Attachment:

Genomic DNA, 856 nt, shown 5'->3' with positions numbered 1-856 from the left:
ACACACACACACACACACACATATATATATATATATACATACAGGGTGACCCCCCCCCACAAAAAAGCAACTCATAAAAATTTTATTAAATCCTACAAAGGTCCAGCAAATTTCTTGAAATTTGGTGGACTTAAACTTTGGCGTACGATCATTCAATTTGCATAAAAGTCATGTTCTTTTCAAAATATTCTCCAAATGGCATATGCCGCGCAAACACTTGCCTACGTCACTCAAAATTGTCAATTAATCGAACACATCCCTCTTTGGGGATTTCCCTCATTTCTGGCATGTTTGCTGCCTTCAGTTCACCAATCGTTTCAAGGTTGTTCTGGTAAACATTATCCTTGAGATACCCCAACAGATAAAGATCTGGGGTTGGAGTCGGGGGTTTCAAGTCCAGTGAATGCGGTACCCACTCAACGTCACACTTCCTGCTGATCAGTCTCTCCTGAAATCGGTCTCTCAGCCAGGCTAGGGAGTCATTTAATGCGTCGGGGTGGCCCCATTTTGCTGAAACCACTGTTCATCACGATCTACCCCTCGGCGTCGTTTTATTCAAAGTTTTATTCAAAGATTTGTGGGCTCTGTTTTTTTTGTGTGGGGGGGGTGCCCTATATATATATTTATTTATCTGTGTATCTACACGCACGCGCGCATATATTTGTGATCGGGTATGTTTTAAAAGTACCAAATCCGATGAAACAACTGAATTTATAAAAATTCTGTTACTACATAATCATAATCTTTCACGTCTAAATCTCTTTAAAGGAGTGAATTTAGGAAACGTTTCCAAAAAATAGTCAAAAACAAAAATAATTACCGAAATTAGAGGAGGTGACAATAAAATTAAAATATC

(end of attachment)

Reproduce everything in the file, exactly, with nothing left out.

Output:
Genomic DNA, 856 nt, shown 5'->3' with positions numbered 1-856 from the left:
ACACACACACACACACACACATATATATATATATATACATACAGGGTGACCCCCCCCCACAAAAAAGCAACTCATAAAAATTTTATTAAATCCTACAAAGGTCCAGCAAATTTCTTGAAATTTGGTGGACTTAAACTTTGGCGTACGATCATTCAATTTGCATAAAAGTCATGTTCTTTTCAAAATATTCTCCAAATGGCATATGCCGCGCAAACACTTGCCTACGTCACTCAAAATTGTCAATTAATCGAACACATCCCTCTTTGGGGATTTCCCTCATTTCTGGCATGTTTGCTGCCTTCAGTTCACCAATCGTTTCAAGGTTGTTCTGGTAAACATTATCCTTGAGATACCCCAACAGATAAAGATCTGGGGTTGGAGTCGGGGGTTTCAAGTCCAGTGAATGCGGTACCCACTCAACGTCACACTTCCTGCTGATCAGTCTCTCCTGAAATCGGTCTCTCAGCCAGGCTAGGGAGTCATTTAATGCGTCGGGGTGGCCCCATTTTGCTGAAACCACTGTTCATCACGATCTACCCCTCGGCGTCGTTTTATTCAAAGTTTTATTCAAAGATTTGTGGGCTCTGTTTTTTTTGTGTGGGGGGGGTGCCCTATATATATATTTATTTATCTGTGTATCTACACGCACGCGCGCATATATTTGTGATCGGGTATGTTTTAAAAGTACCAAATCCGATGAAACAACTGAATTTATAAAAATTCTGTTACTACATAATCATAATCTTTCACGTCTAAATCTCTTTAAAGGAGTGAATTTAGGAAACGTTTCCAAAAAATAGTCAAAAACAAAAATAATTACCGAAATTAGAGGAGGTGACAATAAAATTAAAATATC